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UTILIZATION OF WATER TREATMENT RESIDUAL MATERIAL TO BIND INORGANIC PHOSPHORUS

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Abstract:

The U.S. livestock industry in many states has large confined animal populations in limited geographic areas. This trend has resulted in a concentration of manure production and the possibility of over-application of manure to soils. Over-application of manure may result in an accumulation of soil phosphorus (P) much higher than crop P nutrient requirements. Incidental losses of P from fields with excess soil P concentrations into water bodies have raised environmental concerns about decreased water quality. P losses have been reduced from manure-treated fields using water treatment residual (WTR) material. Water treatment residual material consists of river sediments (silts and clays) that have been flocculated using alum [Al2(SO4)3] during drinking water purification processes. Alum-treated WTR material can effectively bind P because it contains Al-oxides. Our objective was to determine the inorganic-P sorption characteristics of WTR material and WTR material mixed with a Norfolk soil. The P sorption data were fitted to a Langmuir equation to determine P sorption maxima (Pmax) values. The WTR material had a high Pmax value of 215 mg P g−1. In contrast, the unamended Norfolk soil had a relatively low Pmax value of < 0.9 mg P kg−1. Adding WTR material to Norfolk soil at 5 and 10% (w/w) resulted in an increase in Pmax values to 5 and 8 mg P g−1, causing a 5- to 9-fold increase in the Pmax compared to unamended soil. These results imply that alum-treated WTR material can bind large amounts of inorganic-P and can be a useful amendment to increase the Norfolk soil's P sorption capacity.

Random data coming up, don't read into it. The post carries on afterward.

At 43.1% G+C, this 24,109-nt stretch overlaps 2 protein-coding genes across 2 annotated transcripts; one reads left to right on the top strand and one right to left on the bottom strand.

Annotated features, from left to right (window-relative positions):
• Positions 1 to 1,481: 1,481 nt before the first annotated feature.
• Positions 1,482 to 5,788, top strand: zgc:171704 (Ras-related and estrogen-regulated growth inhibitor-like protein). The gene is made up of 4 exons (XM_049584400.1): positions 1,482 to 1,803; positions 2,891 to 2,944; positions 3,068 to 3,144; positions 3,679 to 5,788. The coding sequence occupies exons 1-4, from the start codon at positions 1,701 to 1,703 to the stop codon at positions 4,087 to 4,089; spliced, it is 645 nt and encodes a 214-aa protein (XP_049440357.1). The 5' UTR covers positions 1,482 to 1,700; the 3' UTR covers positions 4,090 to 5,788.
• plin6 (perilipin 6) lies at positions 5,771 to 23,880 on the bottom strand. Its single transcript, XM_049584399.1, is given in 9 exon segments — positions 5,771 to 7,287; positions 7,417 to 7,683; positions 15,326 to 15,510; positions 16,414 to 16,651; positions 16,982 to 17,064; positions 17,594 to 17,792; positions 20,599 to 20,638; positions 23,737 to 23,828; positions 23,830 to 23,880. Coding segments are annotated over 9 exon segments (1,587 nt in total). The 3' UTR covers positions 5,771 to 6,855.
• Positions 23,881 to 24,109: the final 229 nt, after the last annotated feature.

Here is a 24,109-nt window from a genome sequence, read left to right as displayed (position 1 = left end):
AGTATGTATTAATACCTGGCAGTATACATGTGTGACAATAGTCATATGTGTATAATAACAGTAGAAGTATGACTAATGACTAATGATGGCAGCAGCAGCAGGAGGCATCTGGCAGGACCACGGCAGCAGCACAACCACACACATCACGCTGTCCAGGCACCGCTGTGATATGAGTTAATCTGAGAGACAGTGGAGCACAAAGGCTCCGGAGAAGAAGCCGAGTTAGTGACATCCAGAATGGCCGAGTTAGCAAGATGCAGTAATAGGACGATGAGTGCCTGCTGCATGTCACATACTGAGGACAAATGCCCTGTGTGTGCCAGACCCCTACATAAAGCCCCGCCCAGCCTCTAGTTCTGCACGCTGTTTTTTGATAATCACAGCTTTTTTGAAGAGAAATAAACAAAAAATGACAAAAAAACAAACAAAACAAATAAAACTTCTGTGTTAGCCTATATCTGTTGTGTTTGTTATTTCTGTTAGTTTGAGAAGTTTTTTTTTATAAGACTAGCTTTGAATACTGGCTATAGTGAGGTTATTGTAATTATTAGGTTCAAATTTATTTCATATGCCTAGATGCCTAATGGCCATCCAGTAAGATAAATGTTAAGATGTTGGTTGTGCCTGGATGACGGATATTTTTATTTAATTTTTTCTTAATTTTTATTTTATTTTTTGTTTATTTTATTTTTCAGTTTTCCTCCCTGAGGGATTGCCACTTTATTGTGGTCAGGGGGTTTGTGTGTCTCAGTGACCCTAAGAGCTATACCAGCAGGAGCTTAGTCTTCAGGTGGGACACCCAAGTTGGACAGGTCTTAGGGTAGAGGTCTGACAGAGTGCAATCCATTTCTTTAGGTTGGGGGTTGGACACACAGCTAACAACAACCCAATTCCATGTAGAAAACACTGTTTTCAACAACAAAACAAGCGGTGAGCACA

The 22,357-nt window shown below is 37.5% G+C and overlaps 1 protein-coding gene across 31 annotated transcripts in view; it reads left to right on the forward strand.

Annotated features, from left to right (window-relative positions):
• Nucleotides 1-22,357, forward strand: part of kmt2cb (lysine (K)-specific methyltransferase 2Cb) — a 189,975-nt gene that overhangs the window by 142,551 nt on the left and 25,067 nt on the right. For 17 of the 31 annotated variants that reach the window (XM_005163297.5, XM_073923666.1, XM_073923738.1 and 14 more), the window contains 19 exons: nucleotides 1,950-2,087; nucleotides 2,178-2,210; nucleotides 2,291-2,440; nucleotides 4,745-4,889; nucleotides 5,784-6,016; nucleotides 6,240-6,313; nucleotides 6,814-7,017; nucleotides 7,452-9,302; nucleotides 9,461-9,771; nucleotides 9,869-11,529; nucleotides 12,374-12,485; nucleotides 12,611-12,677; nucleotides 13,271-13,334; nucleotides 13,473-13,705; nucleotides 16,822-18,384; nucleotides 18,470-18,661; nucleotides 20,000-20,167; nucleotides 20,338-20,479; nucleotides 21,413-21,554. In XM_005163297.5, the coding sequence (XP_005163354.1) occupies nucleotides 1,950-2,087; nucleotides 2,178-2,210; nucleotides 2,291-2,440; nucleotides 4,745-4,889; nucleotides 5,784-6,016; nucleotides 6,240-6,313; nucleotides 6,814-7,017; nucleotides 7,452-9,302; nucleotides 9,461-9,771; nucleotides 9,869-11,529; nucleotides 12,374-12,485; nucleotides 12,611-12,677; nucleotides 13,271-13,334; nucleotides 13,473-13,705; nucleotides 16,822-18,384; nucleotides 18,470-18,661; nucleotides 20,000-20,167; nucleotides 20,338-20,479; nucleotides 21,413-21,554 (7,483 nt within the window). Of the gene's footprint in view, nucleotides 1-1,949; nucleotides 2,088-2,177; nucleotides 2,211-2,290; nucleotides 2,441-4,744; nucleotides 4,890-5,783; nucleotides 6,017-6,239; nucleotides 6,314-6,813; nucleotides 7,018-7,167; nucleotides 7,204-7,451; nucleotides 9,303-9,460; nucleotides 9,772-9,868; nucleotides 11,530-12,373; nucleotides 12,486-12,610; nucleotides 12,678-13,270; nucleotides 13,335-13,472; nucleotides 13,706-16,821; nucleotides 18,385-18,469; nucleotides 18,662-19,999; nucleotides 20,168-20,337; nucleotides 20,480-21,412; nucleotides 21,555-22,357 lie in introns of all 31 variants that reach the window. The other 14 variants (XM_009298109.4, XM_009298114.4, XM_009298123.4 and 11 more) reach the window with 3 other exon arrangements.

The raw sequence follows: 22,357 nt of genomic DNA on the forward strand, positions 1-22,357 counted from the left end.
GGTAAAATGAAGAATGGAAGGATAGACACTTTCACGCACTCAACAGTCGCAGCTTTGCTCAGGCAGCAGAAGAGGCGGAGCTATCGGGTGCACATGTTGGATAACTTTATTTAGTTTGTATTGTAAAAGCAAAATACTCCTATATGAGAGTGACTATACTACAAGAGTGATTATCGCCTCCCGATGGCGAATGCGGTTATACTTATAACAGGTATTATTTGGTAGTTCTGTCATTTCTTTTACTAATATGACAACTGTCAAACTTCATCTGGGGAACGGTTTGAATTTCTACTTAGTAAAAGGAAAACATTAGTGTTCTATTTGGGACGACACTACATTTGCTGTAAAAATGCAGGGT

Document Type: Research Article

DOI: http://dx.doi.org/10.2175/193864703784292359

Publication date: January 1, 2003

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  • Proceedings of the Water Environment Federation is an archive of papers published in the proceedings of the annual Water Environment Federation® Technical Exhibition and Conference (WEFTEC® ) and specialty conferences held since the year 2000. These proceedings are not peer reviewed.

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